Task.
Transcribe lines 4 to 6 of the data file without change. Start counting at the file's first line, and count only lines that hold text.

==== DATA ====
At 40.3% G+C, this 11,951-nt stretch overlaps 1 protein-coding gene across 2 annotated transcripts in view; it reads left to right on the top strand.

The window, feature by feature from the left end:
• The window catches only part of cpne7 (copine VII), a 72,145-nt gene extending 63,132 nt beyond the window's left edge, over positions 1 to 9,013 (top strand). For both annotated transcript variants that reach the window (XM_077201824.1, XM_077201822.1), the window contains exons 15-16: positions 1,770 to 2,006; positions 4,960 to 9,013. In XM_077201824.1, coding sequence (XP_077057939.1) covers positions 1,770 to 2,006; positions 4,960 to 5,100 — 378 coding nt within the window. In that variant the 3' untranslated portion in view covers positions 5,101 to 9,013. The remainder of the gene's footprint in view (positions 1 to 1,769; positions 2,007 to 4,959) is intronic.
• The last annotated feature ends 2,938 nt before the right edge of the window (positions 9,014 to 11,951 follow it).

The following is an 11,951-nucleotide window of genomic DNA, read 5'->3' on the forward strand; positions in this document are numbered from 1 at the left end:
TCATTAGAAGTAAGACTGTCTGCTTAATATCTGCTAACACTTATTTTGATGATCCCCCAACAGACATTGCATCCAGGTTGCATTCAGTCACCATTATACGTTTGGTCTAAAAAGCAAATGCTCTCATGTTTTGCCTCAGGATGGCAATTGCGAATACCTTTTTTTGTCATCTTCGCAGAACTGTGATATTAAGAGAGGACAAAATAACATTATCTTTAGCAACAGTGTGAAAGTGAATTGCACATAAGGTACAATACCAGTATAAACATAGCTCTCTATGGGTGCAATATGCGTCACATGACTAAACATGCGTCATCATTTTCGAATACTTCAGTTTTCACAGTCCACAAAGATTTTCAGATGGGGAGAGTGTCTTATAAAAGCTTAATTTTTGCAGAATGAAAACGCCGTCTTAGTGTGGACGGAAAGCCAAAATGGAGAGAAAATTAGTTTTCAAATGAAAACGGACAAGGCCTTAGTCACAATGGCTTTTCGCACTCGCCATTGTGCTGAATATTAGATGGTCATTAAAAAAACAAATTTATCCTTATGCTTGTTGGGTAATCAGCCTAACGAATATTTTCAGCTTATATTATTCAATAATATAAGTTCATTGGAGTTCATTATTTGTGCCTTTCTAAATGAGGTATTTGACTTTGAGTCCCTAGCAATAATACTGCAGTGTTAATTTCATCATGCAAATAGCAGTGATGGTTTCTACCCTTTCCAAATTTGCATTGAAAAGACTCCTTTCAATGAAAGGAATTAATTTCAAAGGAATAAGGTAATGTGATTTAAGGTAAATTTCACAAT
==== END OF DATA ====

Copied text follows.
• The last annotated feature ends 2,938 nt before the right edge of the window (positions 9,014 to 11,951 follow it).

The following is an 11,951-nucleotide window of genomic DNA, read 5'->3' on the forward strand; positions in this document are numbered from 1 at the left end:
TCATTAGAAGTAAGACTGTCTGCTTAATATCTGCTAACACTTATTTTGATGATCCCCCAACAGACATTGCATCCAGGTTGCATTCAGTCACCATTATACGTTTGGTCTAAAAAGCAAATGCTCTCATGTTTTGCCTCAGGATGGCAATTGCGAATACCTTTTTTTGTCATCTTCGCAGAACTGTGATATTAAGAGAGGACAAAATAACATTATCTTTAGCAACAGTGTGAAAGTGAATTGCACATAAGGTACAATACCAGTATAAACATAGCTCTCTATGGGTGCAATATGCGTCACATGACTAAACATGCGTCATCATTTTCGAATACTTCAGTTTTCACAGTCCACAAAGATTTTCAGATGGGGAGAGTGTCTTATAAAAGCTTAATTTTTGCAGAATGAAAACGCCGTCTTAGTGTGGACGGAAAGCCAAAATGGAGAGAAAATTAGTTTTCAAATGAAAACGGACAAGGCCTTAGTCACAATGGCTTTTCGCACTCGCCATTGTGCTGAATATTAGATGGTCATTAAAAAAACAAATTTATCCTTATGCTTGTTGGGTAATCAGCCTAACGAATATTTTCAGCTTATATTATTCAATAATATAAGTTCATTGGAGTTCATTATTTGTGCCTTTCTAAATGAGGTATTTGACTTTGAGTCCCTAGCAATAATACTGCAGTGTTAATTTCATCATGCAAATAGCAGTGATGGTTTCTACCCTTTCCAAATTTGCATTGAAAAGACTCCTTTCAATGAAAGGAATTAATTTCAAAGGAATAAGGTAATGTGATTTAAGGTAAATTTCACAAT